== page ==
The airport conveyor belt sputtered to life, snaking along its stainless-steel path. I listened to my voicemail while I waited for my bag.
“Ms. Greer, this is Cedar Hills Rehabilitation. Richard was caught using. Unfortunately we have a zero tolerance policy…”
Behind my right shoulder, a boy’s distressed voice cut through the din of footsteps and reunions. “I put my backpack under my seat. It was gone after the flight.”
I turned and saw him – a young man, not a boy – talking on a payphone, the receiver squeezed between his right ear and shoulder. His blue coat overpowered his thin body.
“I looked, Mom! You’re like the people at the counter. They didn’t believe me either.” He pursed his lips, nodding quietly.
“I don’t know what to do.”
My phone buzzed. Just once. A text from my son, Ricky.
You have to help me.
My bag passed by on the conveyor belt. I made a feeble attempt to get past the waiting crowd, but my legs were stiff from the flight and I was too weary to chase after it.
The young man hung up the phone. He sat next to it on the ground, his knees pulled tight against his body. He has so much potential, I thought.
Ricky was six when I walked out. Married too young, I needed to follow my own dreams, become more than just a wife. I told myself he’d be better off with his father where there was money, stability. Maybe I just wanted to be free.
My son showed up at my small apartment one night in his only suit, determined to take me out for my birthday.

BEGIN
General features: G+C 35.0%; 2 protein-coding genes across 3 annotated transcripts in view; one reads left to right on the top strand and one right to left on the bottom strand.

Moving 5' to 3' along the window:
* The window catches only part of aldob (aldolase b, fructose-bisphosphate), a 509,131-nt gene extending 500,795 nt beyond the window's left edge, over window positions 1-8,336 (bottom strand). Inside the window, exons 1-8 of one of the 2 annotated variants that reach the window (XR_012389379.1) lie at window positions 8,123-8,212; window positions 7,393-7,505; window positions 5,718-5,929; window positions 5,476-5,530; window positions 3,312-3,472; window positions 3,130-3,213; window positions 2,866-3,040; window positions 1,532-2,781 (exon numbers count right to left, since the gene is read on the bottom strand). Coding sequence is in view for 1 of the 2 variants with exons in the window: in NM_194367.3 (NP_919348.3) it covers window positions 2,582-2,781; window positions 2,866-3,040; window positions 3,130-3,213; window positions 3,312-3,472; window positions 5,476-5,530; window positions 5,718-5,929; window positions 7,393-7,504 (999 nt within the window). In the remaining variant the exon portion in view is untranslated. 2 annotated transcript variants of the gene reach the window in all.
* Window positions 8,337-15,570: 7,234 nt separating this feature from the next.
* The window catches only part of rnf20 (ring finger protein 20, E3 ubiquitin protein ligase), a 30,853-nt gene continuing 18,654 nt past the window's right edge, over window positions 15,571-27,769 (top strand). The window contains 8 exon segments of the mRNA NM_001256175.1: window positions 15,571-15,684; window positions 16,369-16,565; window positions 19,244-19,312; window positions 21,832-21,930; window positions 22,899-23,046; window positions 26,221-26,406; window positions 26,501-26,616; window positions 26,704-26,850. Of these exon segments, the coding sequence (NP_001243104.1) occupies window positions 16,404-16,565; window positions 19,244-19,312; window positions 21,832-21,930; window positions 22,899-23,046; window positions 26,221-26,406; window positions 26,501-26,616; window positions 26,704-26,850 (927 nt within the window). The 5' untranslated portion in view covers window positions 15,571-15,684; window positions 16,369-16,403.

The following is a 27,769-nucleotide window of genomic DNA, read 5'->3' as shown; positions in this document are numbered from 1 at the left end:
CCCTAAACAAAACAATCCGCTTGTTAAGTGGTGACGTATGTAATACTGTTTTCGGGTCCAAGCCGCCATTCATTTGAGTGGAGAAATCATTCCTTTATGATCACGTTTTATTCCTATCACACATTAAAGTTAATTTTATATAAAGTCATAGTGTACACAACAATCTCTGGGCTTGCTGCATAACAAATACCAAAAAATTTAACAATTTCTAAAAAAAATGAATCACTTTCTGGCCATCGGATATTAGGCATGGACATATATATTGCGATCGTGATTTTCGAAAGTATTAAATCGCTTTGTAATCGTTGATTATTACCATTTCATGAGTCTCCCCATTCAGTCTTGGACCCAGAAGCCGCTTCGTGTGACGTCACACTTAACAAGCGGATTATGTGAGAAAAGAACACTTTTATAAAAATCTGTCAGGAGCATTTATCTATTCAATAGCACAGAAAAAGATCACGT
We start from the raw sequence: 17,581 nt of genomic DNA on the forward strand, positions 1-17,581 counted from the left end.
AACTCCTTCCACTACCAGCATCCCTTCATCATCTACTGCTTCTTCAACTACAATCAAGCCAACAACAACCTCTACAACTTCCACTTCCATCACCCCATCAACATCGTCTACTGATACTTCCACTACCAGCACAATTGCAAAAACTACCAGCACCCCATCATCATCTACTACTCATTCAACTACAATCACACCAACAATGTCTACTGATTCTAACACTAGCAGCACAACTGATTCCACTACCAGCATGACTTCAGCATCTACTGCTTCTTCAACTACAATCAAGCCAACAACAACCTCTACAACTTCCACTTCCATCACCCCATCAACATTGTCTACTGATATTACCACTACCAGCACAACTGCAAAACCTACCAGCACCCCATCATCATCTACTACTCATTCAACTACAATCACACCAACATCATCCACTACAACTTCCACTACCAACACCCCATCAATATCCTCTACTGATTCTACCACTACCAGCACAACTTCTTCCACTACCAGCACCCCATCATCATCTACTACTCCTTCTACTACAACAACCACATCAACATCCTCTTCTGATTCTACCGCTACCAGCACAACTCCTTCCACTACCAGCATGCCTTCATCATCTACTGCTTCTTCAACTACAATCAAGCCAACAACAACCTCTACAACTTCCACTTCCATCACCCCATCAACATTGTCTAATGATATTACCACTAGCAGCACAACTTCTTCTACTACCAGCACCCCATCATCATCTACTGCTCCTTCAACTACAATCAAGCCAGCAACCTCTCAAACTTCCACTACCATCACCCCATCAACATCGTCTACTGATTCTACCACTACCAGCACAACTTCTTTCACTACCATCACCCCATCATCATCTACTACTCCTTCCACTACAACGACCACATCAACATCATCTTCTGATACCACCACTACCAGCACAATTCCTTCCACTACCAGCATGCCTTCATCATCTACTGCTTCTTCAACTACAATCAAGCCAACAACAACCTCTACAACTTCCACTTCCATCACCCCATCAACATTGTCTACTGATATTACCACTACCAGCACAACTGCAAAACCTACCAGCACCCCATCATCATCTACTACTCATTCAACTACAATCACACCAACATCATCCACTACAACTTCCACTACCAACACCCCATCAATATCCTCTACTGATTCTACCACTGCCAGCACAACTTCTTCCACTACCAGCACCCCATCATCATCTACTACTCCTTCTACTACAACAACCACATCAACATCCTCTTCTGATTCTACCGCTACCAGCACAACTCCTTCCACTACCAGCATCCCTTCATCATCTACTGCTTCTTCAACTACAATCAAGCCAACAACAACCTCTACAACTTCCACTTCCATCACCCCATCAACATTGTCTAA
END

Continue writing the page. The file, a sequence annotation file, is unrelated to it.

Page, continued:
“You can have any pizza you want, Momma.” He held out the allowance he’d saved in his small wet palms.
I had work to do. Meetings to prepare for. I told him we’d do it some other time.
I walked over to the young man huddled next to the payphone. A cowlick made his brown hair stick up in the back. I resisted the urge to smooth my hand over it.
“Excuse me,” I said. “Is everything all right?”
He glanced up, confusion in his red eyes.
“My phone was stolen. My wallet and keys too. I asked them to stop people from getting off the plane, but nobody would listen. They called security on me.”
My phone buzzed.
I have nowhere to sleep.
Stop ignoring me.
Ricky turned forty last month. Said he wanted to get clean. That he meant it this time. His father refused to talk to him, but I could not live with myself if my son was on the street. I wrote a check.
I always did.
“I’m Barbara.” My smile wavered.
“Aaron.” He looked away.
I felt very old and useless.
“Can I call someone for you, Aaron?”
“My mom is traveling for work. My friends are still on vacation. I’m the only one that came back early.”
“What can I do to help?”
“I have no money. I need to go home.”
I could only withdraw $200 from the ATM.
“You need money for a cab. And a locksmith. You’ll need to buy food.” I held the crisp notes out to him.
“My mom will pay you back,” he said, putting the money in his pocket.
“Don’t worry about it.” I wrote my number on a slip of paper, grateful to help. “Please call if you need anything.”
Aaron hugged me, his long arms awkward around my shoulders. I had forgotten what it was like. He walked into the white winter evening, turning to wave before he disappeared in a cab. Only a few people were still passing through baggage claim on their way home.
My phone buzzed.
I turned it off, crying as my bag made another go-round on the empty conveyor belt.
Michelle Pretorius was born in South Africa, but calls Chicago her home. She is an MFA candidate in Fiction Writing at Columbia College.